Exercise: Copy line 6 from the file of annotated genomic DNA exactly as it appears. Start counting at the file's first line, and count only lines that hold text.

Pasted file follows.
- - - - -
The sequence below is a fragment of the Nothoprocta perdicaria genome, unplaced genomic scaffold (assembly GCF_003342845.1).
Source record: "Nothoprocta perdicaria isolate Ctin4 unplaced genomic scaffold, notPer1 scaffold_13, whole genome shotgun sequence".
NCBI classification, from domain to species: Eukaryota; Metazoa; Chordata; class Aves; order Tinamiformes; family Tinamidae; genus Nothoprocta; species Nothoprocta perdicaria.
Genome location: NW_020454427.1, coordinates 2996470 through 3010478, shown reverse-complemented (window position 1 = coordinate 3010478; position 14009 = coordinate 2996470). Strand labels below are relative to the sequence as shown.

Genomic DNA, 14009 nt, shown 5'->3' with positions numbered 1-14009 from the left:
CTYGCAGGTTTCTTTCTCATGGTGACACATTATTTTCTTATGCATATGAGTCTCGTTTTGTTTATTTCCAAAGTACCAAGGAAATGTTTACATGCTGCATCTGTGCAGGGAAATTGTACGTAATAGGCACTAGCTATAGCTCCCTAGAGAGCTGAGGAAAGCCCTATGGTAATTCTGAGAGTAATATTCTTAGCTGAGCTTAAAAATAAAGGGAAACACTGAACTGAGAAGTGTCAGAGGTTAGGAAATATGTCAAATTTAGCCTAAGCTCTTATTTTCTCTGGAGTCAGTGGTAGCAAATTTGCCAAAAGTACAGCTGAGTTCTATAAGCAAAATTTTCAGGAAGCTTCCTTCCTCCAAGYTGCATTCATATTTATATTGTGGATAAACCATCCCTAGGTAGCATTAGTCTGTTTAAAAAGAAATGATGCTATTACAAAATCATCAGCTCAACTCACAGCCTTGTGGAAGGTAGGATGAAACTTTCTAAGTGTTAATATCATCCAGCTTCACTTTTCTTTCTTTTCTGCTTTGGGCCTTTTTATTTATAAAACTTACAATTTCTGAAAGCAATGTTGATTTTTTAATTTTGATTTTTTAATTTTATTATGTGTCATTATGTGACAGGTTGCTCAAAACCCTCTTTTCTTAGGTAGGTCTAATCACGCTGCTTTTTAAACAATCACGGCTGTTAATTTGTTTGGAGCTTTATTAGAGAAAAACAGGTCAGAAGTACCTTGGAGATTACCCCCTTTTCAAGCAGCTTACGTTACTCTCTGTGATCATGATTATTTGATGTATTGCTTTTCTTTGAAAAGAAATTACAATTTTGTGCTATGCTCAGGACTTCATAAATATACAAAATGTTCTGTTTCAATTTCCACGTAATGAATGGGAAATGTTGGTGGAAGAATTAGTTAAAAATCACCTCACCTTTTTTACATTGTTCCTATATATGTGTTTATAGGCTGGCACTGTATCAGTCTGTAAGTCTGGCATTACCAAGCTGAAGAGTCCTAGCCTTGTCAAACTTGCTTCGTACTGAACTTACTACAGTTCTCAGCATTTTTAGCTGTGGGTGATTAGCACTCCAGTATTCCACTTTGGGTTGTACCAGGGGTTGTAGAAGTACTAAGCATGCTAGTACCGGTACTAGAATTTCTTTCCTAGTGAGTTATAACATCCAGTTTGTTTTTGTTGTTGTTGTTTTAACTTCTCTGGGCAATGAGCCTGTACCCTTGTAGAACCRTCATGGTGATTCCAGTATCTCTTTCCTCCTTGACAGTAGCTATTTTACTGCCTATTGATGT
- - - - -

CTYGCAGGTTTCTTTCTCATGGTGACACATTATTTTCTTATGCATATGAGTCTCGTTTTGTTTATTTCCAAAGTACCAAGGAAATGTTTACATGCTGCATCTGTGCAGGGAAATTGTACGTAATAGGCACTAGCTATAGCTCCCTAGAGAGCTGAGGAAAGCCCTATGGTAATTCTGAGAGTAATATTCTTAGCTGAGCTTAAAAATAAAGGGAAACACTGAACTGAGAAGTGTCAGAGGTTAGGAAATATGTCAAATTTAGCCTAAGCTCTTATTTTCTCTGGAGTCAGTGGTAGCAAATTTGCCAAAAGTACAGCTGAGTTCTATAAGCAAAATTTTCAGGAAGCTTCCTTCCTCCAAGYTGCATTCATATTTATATTGTGGATAAACCATCCCTAGGTAGCATTAGTCTGTTTAAAAAGAAATGATGCTATTACAAAATCATCAGCTCAACTCACAGCCTTGTGGAAGGTAGGATGAAACTTTCTAAGTGTTAATATCATCCAGCTTCACTTTTCTTTCTTTTCTGCTTTGGGCCTTTTTATTTATAAAACTTACAATTTCTGAAAGCAATGTTGATTTTTTAATTTTGATTTTTTAATTTTATTATGTGTCATTATGTGACAGGTTGCTCAAAACCCTCTTTTCTTAGGTAGGTCTAATCACGCTGCTTTTTAAACAATCACGGCTGTTAATTTGTTTGGAGCTTTATTAGAGAAAAACAGGTCAGAAGTACCTTGGAGATTACCCCCTTTTCAAGCAGCTTACGTTACTCTCTGTGATCATGATTATTTGATGTATTGCTTTTCTTTGAAAAGAAATTACAATTTTGTGCTATGCTCAGGACTTCATAAATATACAAAATGTTCTGTTTCAATTTCCACGTAATGAATGGGAAATGTTGGTGGAAGAATTAGTTAAAAATCACCTCACCTTTTTTACATTGTTCCTATATATGTGTTTATAGGCTGGCACTGTATCAGTCTGTAAGTCTGGCATTACCAAGCTGAAGAGTCCTAGCCTTGTCAAACTTGCTTCGTACTGAACTTACTACAGTTCTCAGCATTTTTAGCTGTGGGTGATTAGCACTCCAGTATTCCACTTTGGGTTGTACCAGGGGTTGTAGAAGTACTAAGCATGCTAGTACCGGTACTAGAATTTCTTTCCTAGTGAGTTATAACATCCAGTTTGTTTTTGTTGTTGTTGTTTTAACTTCTCTGGGCAATGAGCCTGTACCCTTGTAGAACCRTCATGGTGATTCCAGTATCTCTTTCCTCCTTGACAGTAGCTATTTTACTGCCTATTGATGT